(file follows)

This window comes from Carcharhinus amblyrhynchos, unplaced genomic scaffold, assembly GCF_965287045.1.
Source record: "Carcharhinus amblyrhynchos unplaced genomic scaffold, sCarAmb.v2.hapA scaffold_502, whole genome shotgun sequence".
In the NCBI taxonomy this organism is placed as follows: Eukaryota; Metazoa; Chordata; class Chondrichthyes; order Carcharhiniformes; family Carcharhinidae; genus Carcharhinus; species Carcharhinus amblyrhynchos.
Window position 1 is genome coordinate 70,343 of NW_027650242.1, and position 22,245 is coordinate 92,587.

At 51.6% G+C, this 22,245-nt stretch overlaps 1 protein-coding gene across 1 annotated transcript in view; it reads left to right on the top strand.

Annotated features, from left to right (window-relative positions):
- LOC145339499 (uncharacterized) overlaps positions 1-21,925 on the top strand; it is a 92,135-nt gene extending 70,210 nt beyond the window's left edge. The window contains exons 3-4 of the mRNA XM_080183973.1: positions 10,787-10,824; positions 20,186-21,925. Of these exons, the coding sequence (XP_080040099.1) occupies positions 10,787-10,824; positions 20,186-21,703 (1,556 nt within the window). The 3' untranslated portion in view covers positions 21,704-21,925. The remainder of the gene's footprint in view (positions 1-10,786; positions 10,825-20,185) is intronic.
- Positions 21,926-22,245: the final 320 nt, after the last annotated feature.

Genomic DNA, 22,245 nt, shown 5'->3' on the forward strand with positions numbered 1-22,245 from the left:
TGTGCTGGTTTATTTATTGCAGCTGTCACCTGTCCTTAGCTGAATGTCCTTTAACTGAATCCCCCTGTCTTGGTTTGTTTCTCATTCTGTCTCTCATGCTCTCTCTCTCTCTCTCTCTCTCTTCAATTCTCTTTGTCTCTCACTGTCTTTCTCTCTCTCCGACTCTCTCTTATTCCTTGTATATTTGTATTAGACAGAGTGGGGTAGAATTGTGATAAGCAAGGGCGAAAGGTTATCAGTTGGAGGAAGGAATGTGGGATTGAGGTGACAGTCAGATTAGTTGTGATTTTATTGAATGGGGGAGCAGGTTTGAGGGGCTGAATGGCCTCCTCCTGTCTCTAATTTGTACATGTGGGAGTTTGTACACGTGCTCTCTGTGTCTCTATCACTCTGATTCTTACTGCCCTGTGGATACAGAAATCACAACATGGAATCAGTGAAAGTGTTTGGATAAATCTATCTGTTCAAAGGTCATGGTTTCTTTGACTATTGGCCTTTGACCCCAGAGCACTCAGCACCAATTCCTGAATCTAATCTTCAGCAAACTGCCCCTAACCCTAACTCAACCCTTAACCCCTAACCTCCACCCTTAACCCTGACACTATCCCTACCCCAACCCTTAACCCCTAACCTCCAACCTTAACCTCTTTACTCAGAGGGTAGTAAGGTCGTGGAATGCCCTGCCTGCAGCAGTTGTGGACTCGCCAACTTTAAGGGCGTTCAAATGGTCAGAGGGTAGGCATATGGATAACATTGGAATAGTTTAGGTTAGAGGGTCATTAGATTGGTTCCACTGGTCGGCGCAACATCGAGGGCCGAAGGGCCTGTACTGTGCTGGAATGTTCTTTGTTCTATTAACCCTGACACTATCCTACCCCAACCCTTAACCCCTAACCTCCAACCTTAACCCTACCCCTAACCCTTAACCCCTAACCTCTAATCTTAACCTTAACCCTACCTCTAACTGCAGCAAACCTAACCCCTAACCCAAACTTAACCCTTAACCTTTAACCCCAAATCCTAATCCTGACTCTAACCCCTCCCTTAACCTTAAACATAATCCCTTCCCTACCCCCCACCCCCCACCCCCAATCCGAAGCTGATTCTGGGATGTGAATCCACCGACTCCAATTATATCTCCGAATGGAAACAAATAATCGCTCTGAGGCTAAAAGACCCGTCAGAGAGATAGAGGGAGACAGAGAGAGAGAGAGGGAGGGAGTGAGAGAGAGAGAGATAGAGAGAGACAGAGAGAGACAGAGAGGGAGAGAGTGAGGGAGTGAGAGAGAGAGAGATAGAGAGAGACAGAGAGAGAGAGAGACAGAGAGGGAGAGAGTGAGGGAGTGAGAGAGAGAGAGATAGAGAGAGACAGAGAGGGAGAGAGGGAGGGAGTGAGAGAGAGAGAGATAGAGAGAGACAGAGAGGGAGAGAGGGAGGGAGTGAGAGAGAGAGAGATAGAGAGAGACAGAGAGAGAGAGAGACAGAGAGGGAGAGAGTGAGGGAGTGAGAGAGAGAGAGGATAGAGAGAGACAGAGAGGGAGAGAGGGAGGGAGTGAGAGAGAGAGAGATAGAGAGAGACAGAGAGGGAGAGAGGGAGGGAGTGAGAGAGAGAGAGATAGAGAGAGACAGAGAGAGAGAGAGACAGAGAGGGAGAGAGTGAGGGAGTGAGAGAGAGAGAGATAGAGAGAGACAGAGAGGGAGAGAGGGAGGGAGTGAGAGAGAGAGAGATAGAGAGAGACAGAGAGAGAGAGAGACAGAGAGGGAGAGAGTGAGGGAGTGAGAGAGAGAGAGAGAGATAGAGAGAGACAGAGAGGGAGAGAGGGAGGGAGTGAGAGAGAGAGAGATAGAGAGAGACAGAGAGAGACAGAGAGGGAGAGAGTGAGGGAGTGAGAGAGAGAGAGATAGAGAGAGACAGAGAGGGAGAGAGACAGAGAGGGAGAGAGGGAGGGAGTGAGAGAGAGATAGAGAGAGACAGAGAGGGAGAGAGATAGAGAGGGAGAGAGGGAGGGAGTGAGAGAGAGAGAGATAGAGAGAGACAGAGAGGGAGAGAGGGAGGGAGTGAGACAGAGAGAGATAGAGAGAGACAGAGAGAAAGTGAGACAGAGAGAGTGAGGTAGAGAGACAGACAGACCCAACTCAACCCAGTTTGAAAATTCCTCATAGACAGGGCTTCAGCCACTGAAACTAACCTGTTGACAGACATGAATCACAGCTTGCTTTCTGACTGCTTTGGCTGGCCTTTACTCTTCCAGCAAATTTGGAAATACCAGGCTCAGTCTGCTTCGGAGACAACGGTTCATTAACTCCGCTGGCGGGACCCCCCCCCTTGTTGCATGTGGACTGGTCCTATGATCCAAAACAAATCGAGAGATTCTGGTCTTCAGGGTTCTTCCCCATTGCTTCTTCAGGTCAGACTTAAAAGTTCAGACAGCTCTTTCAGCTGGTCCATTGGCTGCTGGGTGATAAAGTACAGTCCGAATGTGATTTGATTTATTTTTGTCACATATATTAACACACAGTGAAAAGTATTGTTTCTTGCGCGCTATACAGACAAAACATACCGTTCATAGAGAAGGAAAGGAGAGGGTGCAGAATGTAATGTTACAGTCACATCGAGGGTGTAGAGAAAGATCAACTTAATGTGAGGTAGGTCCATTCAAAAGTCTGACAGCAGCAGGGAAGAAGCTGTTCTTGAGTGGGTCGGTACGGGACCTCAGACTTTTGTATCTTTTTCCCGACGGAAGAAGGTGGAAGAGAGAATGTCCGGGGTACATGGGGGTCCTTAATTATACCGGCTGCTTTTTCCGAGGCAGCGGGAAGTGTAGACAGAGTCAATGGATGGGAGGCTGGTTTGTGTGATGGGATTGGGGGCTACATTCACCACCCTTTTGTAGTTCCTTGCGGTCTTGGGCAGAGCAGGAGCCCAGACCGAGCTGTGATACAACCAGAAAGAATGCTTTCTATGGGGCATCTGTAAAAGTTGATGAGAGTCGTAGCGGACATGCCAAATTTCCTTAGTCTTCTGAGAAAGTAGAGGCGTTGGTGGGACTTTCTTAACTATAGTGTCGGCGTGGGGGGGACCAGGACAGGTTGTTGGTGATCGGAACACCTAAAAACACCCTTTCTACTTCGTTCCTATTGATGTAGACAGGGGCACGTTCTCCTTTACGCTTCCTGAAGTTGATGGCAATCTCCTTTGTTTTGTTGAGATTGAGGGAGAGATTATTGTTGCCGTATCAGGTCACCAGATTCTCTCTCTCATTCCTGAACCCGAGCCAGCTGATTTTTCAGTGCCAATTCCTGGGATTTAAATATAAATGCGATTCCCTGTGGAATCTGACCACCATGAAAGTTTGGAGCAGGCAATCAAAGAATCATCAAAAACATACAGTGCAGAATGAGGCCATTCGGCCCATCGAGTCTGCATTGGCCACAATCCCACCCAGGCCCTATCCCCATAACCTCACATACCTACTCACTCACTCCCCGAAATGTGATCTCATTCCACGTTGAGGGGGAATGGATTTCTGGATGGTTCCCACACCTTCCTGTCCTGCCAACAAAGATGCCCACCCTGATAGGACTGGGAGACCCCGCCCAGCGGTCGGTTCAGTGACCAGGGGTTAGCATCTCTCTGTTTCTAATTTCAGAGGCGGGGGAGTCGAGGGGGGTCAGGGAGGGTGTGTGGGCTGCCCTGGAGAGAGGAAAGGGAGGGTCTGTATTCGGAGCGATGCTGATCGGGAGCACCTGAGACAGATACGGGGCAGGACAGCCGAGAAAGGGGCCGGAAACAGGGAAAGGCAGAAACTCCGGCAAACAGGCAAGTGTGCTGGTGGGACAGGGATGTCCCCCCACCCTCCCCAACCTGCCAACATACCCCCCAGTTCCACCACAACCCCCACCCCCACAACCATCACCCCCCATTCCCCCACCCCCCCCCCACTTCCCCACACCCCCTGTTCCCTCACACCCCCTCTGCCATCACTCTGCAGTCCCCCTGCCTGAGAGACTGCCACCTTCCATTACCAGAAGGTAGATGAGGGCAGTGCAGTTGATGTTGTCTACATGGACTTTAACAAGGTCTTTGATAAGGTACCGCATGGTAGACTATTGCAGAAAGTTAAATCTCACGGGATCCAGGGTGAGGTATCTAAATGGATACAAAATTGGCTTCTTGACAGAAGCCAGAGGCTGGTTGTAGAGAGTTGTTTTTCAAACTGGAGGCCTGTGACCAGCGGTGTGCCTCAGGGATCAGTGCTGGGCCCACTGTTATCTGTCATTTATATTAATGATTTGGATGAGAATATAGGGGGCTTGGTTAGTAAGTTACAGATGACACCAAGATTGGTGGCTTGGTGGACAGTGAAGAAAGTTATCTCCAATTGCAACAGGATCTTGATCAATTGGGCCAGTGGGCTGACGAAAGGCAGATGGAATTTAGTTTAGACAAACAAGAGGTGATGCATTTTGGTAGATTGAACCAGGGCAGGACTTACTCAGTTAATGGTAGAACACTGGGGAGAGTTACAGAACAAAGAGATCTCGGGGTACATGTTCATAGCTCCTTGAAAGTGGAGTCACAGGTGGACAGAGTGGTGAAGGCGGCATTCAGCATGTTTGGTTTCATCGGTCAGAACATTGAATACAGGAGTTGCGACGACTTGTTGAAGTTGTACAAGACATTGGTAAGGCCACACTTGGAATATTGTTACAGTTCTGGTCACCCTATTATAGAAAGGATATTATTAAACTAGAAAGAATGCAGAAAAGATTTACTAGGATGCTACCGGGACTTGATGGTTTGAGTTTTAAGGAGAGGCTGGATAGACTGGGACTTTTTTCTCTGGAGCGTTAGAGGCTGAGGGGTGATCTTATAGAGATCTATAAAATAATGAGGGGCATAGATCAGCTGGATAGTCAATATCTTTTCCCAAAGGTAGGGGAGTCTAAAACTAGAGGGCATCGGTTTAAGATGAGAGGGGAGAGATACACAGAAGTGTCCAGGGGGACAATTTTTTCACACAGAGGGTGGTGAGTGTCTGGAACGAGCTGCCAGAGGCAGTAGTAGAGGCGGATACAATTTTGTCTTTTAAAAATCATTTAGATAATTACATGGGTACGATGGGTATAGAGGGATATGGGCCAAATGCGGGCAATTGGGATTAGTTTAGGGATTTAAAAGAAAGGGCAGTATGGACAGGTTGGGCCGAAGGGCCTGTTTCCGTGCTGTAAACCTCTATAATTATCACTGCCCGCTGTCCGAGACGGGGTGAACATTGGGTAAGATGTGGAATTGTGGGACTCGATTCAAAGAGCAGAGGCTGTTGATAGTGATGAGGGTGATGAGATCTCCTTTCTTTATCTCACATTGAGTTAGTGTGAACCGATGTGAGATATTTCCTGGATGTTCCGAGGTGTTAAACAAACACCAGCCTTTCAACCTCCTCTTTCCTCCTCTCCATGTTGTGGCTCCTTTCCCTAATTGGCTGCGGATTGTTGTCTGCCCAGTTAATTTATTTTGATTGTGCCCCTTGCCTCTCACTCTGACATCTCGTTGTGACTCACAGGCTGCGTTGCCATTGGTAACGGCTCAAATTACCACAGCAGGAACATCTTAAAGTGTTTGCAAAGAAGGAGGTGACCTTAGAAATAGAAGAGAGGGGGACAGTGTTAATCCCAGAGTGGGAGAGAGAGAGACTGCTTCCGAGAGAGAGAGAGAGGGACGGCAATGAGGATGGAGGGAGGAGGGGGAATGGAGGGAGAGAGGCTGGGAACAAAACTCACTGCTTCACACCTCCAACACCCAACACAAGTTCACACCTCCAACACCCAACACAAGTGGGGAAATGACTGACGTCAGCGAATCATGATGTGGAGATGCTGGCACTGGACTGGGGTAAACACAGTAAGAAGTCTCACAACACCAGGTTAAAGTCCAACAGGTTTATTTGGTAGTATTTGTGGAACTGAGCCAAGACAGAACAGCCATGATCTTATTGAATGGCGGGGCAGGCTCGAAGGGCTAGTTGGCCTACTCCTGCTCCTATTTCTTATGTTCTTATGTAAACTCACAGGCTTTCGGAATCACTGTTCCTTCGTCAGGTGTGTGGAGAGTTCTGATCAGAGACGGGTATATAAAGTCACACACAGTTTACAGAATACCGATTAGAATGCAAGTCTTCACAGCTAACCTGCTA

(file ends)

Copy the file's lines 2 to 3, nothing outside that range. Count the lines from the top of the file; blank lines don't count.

Source record: "Carcharhinus amblyrhynchos unplaced genomic scaffold, sCarAmb.v2.hapA scaffold_502, whole genome shotgun sequence".
In the NCBI taxonomy this organism is placed as follows: Eukaryota; Metazoa; Chordata; class Chondrichthyes; order Carcharhiniformes; family Carcharhinidae; genus Carcharhinus; species Carcharhinus amblyrhynchos.